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J Clin Microbiol. 2003 Jul; 41(7): 2908–2914.
PMCID: PMC165277

Identification of Bacillus anthracis by rpoB Sequence Analysis and Multiplex PCR


Comparative sequence analysis was performed upon Bacillus anthracis and its closest relatives, B. cereus and B. thuringiensis. Portions of rpoB DNA from 10 strains of B. anthracis, 16 of B. cereus, 10 of B. thuringiensis, 1 of B. mycoides, and 1 of B. megaterium were amplified and sequenced. The determined rpoB sequences (318 bp) of the 10 B. anthracis strains, including five Korean isolates, were identical to those of Ames, Florida, Kruger B, and Western NA strains. Strains of the “B. cereus group” were separated into two subgroups, in which the B. anthracis strains formed a separate clade in the phylogenetic tree. However, B. cereus and B. thuringiensis could not be differentiated. Sequence analysis confirmed the five Korean isolates as B. anthracis. Based on the rpoB sequences determined in the present study, multiplex PCR generating either B. anthracis-specific amplicons (359 and 208 bp) or cap DNA (291 bp) in a virulence plasmid could be used for the rapid differential detection and identification of virulent B. anthracis.

Bacillus anthracis is a large, gram-positive, aerobic, spore-forming bacillus. Its endospores do not divide, have no measurable metabolism, and are resistant to drying, heat, UV light, gamma radiation, and many disinfectants. In some cases, spores can remain dormant for decades. B. anthracis causes a zoonotic disease, anthrax. It also causes acute and often lethal disease in humans, such as cutaneous, intestinal, and pulmonary anthrax. For a long time, this species has attracted attention because of its hardiness, dormancy, and thus its potential use as a biological weapon (12, 13). In October 2001, B. anthracis spores were used to attack human populations in Florida, New Jersey, New York, and Washington, D.C. (12), which heightened public awareness and concern about anthrax.

B. anthracis infections are confirmed mainly by conventional microbiological methods, i.e., Gram staining, capsule staining, colony morphology, and biochemical characteristics (4, 18). However, because of its clinical importance and its implication concerning public security, suspected specimens are usually referred to public health laboratories for definitive identification, epidemiologic study, and susceptibility testing (28). Therefore, not only precise but also rapid identification of isolated Bacillus species is needed. In addition, it is also important to know whether detected or isolated B. anthracis strains contain virulence plasmids or not because the virulence of B. anthracis is related to encapsulating and toxin-encoding plasmids.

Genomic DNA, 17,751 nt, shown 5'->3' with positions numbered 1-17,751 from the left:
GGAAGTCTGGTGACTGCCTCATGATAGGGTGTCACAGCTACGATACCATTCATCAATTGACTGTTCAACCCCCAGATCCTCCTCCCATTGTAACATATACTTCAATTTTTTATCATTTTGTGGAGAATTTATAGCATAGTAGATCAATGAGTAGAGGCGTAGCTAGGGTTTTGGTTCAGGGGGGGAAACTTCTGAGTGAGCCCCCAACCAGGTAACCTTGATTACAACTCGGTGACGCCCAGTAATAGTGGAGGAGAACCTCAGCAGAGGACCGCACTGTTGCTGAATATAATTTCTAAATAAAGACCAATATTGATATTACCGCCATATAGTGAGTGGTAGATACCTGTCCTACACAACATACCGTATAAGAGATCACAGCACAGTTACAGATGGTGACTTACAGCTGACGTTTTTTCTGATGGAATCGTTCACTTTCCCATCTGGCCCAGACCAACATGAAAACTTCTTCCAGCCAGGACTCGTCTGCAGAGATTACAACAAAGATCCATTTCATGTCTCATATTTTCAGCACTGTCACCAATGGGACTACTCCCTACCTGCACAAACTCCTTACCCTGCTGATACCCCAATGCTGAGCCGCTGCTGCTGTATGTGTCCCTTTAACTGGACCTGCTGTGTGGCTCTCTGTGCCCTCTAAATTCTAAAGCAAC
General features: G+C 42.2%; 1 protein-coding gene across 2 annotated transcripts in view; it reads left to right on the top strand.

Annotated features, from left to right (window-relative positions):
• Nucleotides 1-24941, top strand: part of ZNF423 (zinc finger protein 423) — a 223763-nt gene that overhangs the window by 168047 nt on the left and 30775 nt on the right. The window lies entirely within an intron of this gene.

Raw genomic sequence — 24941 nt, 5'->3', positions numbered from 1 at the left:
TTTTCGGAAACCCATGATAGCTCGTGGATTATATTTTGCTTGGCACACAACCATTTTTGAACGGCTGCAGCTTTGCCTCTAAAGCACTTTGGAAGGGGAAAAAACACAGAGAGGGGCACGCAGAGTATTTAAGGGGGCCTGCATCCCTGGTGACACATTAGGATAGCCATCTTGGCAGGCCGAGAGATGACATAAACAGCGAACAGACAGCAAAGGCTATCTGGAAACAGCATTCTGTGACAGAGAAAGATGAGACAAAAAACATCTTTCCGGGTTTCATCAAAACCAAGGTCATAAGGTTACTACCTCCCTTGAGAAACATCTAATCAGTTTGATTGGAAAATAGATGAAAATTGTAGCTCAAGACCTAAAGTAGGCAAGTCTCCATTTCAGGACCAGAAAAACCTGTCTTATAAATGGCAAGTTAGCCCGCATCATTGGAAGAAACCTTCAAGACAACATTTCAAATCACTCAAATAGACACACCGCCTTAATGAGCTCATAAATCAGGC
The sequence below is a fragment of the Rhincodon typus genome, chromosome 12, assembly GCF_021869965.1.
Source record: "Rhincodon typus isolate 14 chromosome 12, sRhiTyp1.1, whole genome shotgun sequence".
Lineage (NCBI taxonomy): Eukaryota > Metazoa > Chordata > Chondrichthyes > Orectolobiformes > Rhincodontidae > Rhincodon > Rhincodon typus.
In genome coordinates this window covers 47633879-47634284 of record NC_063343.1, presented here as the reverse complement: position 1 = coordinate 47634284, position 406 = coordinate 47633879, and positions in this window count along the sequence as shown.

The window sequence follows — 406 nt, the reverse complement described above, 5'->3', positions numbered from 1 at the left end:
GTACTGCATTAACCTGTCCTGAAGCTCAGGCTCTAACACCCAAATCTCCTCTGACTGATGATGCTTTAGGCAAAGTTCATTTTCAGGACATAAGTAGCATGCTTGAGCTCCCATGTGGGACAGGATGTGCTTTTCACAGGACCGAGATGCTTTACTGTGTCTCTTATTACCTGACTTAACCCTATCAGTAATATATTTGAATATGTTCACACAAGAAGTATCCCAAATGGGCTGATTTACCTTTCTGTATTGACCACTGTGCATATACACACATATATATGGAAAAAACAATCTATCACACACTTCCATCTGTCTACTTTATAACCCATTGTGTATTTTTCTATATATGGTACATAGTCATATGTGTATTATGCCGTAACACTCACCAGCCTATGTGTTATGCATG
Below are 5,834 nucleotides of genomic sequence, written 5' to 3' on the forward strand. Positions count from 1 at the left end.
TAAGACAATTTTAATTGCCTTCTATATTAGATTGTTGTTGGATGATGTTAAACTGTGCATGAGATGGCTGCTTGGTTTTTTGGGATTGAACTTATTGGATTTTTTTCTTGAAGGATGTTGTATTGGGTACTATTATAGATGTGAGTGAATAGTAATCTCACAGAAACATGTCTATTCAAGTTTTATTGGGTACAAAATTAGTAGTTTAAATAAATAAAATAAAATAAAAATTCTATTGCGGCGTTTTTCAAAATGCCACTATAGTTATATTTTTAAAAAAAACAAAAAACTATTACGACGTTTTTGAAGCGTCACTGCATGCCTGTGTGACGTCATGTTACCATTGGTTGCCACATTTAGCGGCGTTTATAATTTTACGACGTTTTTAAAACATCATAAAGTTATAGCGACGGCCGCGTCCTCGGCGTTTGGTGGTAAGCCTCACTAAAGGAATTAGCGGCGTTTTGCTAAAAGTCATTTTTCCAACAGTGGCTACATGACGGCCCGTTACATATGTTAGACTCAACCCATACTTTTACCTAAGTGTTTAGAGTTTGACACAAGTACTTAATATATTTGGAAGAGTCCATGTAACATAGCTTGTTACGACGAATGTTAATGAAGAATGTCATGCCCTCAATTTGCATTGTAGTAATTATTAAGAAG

Given this situation, genotype analysis would seem to be most appropriate for the precise differential identification of virulent B. anthracis. However, genotype analysis is not straightforward for several reasons. Phylogenetically, B. anthracis is considered a member of the “B. cereus group,” which also includes B. cereus, B. thuringiensis, and B. mycoides (18). Moreover, B. anthracis is genotypically differentiated from its close relatives, B. cereus and B. thuringiensis, only by the presence of toxin-encoding plasmids (19), and the genomes of these three species show high levels of similarity. For example, this group share almost identical 16S ribosomal DNA sequences (1), and for this reason were suggested to be one species based on multilocus enzyme electrophoresis (MLEE) (11). Moreover, the genome of B. anthracis has 11 rRNA operons, which show sequence polymorphisms at 10 positions (27). Analysis of other chromosomal genes such as gyrB (9, 35) and the 16S-23S ribosomal intergenic spacer (2), which are usually used for bacterial genotyping or phylogenetic analysis also failed to discriminate B. anthracis from B. cereus and B. thuringiensis. Furthermore, it seems to be even more difficult to differentiate them by plasmid gene analysis, because of plasmid transfer among the closest species. For example, genes in the plasmid of B. anthracis have been successfully expressed in other bacteria (30) and been reported in other Bacillus species (22). It is important to note that pXO2 can be lost naturally (32). Due to the natural competence of B. thuringiensis and B. cereus, the horizontal transfer of plasmids has been reported (8, 26, 35). The findings presented above show why the detection and identification of B. anthracis from clinical or environmental samples must be performed precisely and why B. anthracis-specific chromosomal markers should be developed to differentiate B. anthracis from its closest relatives (23).